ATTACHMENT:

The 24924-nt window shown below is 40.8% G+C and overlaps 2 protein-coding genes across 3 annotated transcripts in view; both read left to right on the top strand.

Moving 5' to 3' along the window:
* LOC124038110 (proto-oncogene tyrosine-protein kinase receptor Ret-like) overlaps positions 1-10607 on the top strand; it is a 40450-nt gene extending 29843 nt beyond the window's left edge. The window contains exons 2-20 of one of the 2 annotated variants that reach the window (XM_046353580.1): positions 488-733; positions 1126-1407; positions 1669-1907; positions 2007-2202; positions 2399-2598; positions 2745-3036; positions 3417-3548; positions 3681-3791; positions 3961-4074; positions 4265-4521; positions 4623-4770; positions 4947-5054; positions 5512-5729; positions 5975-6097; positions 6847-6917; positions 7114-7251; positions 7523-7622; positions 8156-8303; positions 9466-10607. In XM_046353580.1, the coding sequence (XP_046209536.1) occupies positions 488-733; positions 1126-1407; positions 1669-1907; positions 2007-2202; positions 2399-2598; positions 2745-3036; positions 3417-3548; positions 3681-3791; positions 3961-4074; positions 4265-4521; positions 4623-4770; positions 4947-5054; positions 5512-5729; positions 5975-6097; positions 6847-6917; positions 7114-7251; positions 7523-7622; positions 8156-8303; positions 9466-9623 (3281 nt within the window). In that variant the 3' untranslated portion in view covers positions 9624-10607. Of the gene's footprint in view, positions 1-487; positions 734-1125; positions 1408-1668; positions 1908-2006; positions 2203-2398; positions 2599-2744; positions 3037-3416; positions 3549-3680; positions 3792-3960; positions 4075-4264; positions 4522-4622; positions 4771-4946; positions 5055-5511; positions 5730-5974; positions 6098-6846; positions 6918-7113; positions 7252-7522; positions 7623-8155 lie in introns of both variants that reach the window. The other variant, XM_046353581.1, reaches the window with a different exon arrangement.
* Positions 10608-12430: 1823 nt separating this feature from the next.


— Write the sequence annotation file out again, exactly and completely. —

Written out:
The 24924-nt window shown below is 40.8% G+C and overlaps 2 protein-coding genes across 3 annotated transcripts in view; both read left to right on the top strand.

Moving 5' to 3' along the window:
* LOC124038110 (proto-oncogene tyrosine-protein kinase receptor Ret-like) overlaps positions 1-10607 on the top strand; it is a 40450-nt gene extending 29843 nt beyond the window's left edge. The window contains exons 2-20 of one of the 2 annotated variants that reach the window (XM_046353580.1): positions 488-733; positions 1126-1407; positions 1669-1907; positions 2007-2202; positions 2399-2598; positions 2745-3036; positions 3417-3548; positions 3681-3791; positions 3961-4074; positions 4265-4521; positions 4623-4770; positions 4947-5054; positions 5512-5729; positions 5975-6097; positions 6847-6917; positions 7114-7251; positions 7523-7622; positions 8156-8303; positions 9466-10607. In XM_046353580.1, the coding sequence (XP_046209536.1) occupies positions 488-733; positions 1126-1407; positions 1669-1907; positions 2007-2202; positions 2399-2598; positions 2745-3036; positions 3417-3548; positions 3681-3791; positions 3961-4074; positions 4265-4521; positions 4623-4770; positions 4947-5054; positions 5512-5729; positions 5975-6097; positions 6847-6917; positions 7114-7251; positions 7523-7622; positions 8156-8303; positions 9466-9623 (3281 nt within the window). In that variant the 3' untranslated portion in view covers positions 9624-10607. Of the gene's footprint in view, positions 1-487; positions 734-1125; positions 1408-1668; positions 1908-2006; positions 2203-2398; positions 2599-2744; positions 3037-3416; positions 3549-3680; positions 3792-3960; positions 4075-4264; positions 4522-4622; positions 4771-4946; positions 5055-5511; positions 5730-5974; positions 6098-6846; positions 6918-7113; positions 7252-7522; positions 7623-8155 lie in introns of both variants that reach the window. The other variant, XM_046353581.1, reaches the window with a different exon arrangement.
* Positions 10608-12430: 1823 nt separating this feature from the next.